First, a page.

It will be seen that the modification of the system which has been described provides a balanced hydrostatic inkwritng system for writing on a moving record medium 12. The system includes a pen which has a tubular tip 11 whose entire periphery, as shown in FIG. 2, is effectively sealed against the surface of the record medium. The system also includes the motor 15 as a drive means for driving the record medium and the pen motor '18 is provided as a means for moving the pin tip across the record rnedium during a recording operation. A supply of ink within the can 26 is provided, and it is connected to the pen by means of regulator 27, tube 22, valve 25, tube 22, manifold 20, and tube 21. The can 26 is included in a pressure means for applying pressure to the ink during a writing operation to force the ink through the pen tip and against the record medium. A bias means 28 is provided for biasing the tip of the pen against the record medium with sufficient force that the ink pressure is insuliicient to break the effective `seal at the pen tip.

In FIG. 3 is a plan view of the surface of the-tip 1-1 which is in contact with the record medium. The crosshatched area indicated by the numeral 40 is slightly recessed due to wear caused by abrasive pigment particles contained within the ink. The ink moves olf the trailing edge 41 and out the lateral portions 42 and 43\ by the normal swinging action of the pen in combination with the movement of the record medium. 'Ihe remaining area 43 is a heel because the surface of the polymeric or resinous record medium in the normal case causes no wear on this portion of the tip. The curved edges 44 and 45 of the heel are due to the radius arm of the pen. FIIG. 4 shows the worn areas 42 and 41 in the tip 11. The shoulder 44 displaces the trailing edge of the pen slightly from the surface and impairs the seal which must be maintained between the pen and the recording medium -for most satisfactory reproduction.

With the improved recording medium of the present invention, even defective tubular tips 11, the defect in which is such a heel 43, is actually lapped by the recording medium and after a period of use is a better tubular tip than was originally applied to the record medium. The wear is now even and the entire face of the tubular tip 11 lies within a single plane, or sufficiently so to maintain the desired seal.

The record media of the present invention are swellable solid poly (alkenyl-aromatics), such as polystyrene, lm having a thickness of from 70.5 to l0 mils, and preferably from 0.5 to 2 mils. It is desirable for best results that the poly (alkenyl-benzene) film be oriented in at least one direction, and preferably biaxially oriented. The pro cedure for orientation of such poly (alkenylbenzene) films is well known, and conventional procedures and apparatus are utilized for such purposes. lIn general, the poly (alkenyl-benzene) is extruded through an annular orifice at substantial wall thicknesses, for example onesixteenth inch, and while still in the soft or plastic condition, the tubular extrudate is drawn in an axial direction by a drawing device so as to elongate the tube and cause a reduction in the wall thickness. This accomplishes orientation in an axial direction. Simultaneously, aitpressure may be applied to the interior of the tube in the process of being drawn so as to expand the diameter thereof quite substantially to effect a transaxial orientation of the polymer and effect still further reduction in the thickness of the wall. This is an example of biaxial orientation. It appears that the higher the degree of orientation of the poly (alkenyl-aromatic), the finer and more suitable is the :resulting matte finish when the film is treated in accordance herewith. Specific examples of poly (alkenyl-aromatic) compounds include the thermoplastic homopolymers and copolymers of styrene, alpha-methyl styrene, alkyl substituted styrene such as vinyl toluene, and di-vinyl benzene, and the several monoand di-chloro styrenes and the like may be used in accordance herewith.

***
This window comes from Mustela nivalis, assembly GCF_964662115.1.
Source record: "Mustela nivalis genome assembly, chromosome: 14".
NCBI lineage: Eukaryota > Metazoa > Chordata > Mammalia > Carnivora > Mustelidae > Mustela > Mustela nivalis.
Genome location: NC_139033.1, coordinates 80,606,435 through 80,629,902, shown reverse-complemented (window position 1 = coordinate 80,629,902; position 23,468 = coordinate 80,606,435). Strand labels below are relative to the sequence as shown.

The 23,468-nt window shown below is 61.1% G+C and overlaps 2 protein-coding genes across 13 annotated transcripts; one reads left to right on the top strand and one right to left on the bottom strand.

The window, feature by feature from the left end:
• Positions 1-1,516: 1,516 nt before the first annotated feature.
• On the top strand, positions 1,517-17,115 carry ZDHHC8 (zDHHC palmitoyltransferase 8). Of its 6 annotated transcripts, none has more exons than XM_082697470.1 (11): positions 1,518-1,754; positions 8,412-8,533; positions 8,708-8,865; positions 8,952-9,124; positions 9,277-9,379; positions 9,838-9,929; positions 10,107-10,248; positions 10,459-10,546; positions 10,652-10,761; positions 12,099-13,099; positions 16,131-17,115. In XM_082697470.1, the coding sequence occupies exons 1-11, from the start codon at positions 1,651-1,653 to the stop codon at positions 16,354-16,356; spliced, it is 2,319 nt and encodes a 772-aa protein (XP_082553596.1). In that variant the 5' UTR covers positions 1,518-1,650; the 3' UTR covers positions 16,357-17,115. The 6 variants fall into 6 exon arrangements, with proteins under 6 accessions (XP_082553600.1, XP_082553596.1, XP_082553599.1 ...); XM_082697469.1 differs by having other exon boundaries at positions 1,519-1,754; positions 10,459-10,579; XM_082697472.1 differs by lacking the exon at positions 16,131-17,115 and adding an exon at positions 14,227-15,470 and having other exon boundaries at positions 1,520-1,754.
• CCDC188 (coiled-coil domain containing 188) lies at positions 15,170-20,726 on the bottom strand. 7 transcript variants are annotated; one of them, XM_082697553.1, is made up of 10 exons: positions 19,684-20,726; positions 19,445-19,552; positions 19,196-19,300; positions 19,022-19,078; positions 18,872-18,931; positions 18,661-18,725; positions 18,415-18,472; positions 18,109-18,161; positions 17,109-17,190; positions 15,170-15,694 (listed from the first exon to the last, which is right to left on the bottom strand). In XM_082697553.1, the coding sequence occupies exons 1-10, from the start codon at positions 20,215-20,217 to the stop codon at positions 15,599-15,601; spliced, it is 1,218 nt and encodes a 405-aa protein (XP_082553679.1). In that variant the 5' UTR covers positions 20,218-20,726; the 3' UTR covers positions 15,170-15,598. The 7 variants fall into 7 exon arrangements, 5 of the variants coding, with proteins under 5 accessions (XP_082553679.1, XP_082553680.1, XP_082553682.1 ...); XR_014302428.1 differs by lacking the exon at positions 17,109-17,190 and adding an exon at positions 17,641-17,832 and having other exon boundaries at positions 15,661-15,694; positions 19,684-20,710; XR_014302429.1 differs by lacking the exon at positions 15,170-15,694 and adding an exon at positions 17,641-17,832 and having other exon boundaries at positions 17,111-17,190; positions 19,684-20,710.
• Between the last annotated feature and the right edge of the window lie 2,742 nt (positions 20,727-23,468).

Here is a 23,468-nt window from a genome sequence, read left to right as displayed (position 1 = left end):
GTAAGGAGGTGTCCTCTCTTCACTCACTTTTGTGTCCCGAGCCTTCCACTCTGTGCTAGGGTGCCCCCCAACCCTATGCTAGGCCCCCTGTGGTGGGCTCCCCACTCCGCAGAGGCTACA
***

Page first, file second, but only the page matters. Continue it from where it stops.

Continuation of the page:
Thin films, formed in the foregoing manner and slit along an element of the resulting tube to form a flat sheet, are clear, transparent and have a glossy surface. The preferred material for use in accordance herewith is biaxially oriented polystyrene film 1.5 to 2 mils thick. Such a preferred material exerts a pull in either direction (along which the film is oriented) of at least about 250 lbs. per square inch as measured by the ASTM D-l504 tensile test.

It has been found that the clear poly (alkenyl-benzene) film may be treated with a variety of solvent-diluent compositions to create a matte surface layer lwhich is white and opaque in appearance and capable of being marked with a variety of inks. A number of such solvent-diluent compositions is disclosed in the aforementioned Pat. No. 3,311,497. Best results are secured, however, with rather specific solvent-diluent compositions which tend to yield very much finer porous or open-celled laye-r on the surface to produce the matte finish. iin general, these systems are characterized by the presence therein of a ketone and a (l1-C3 alcohol. The ketone is a solvent for the poly (alkylene-benzene), and the alcohol is a diluent which is somewhat slower evaporating than the ketone. Considering the evaporation rate of butyl acetate as l, the e'vaporation rate of methyl ethyl ketone relative thereto is about 4.6 and that of iso-propyl alcohol is 1.7 and their respective boiling points are about 1 C. apart.

A basic constituent in our treating compositions is a solvent-diluent blend including a solvent for the poly (alkylene-benzene) and a diluent for the active solvent which is a nonsolvent for the poly (alkylene-benzene). The rblend consists, firstly, of at least one solvent that exhibits someactivity toward the poly (alkylene-benzene) film, e.g., polystyrene film, and secondly, at least one diluent that is less -volatile than the former and does not attack or soften the film. These requirements are satisfied, for example, by a mixture of methyl ethyl ketone and isopropyl alcohol respectively, which is the solvent-diluent combination we prefer to use.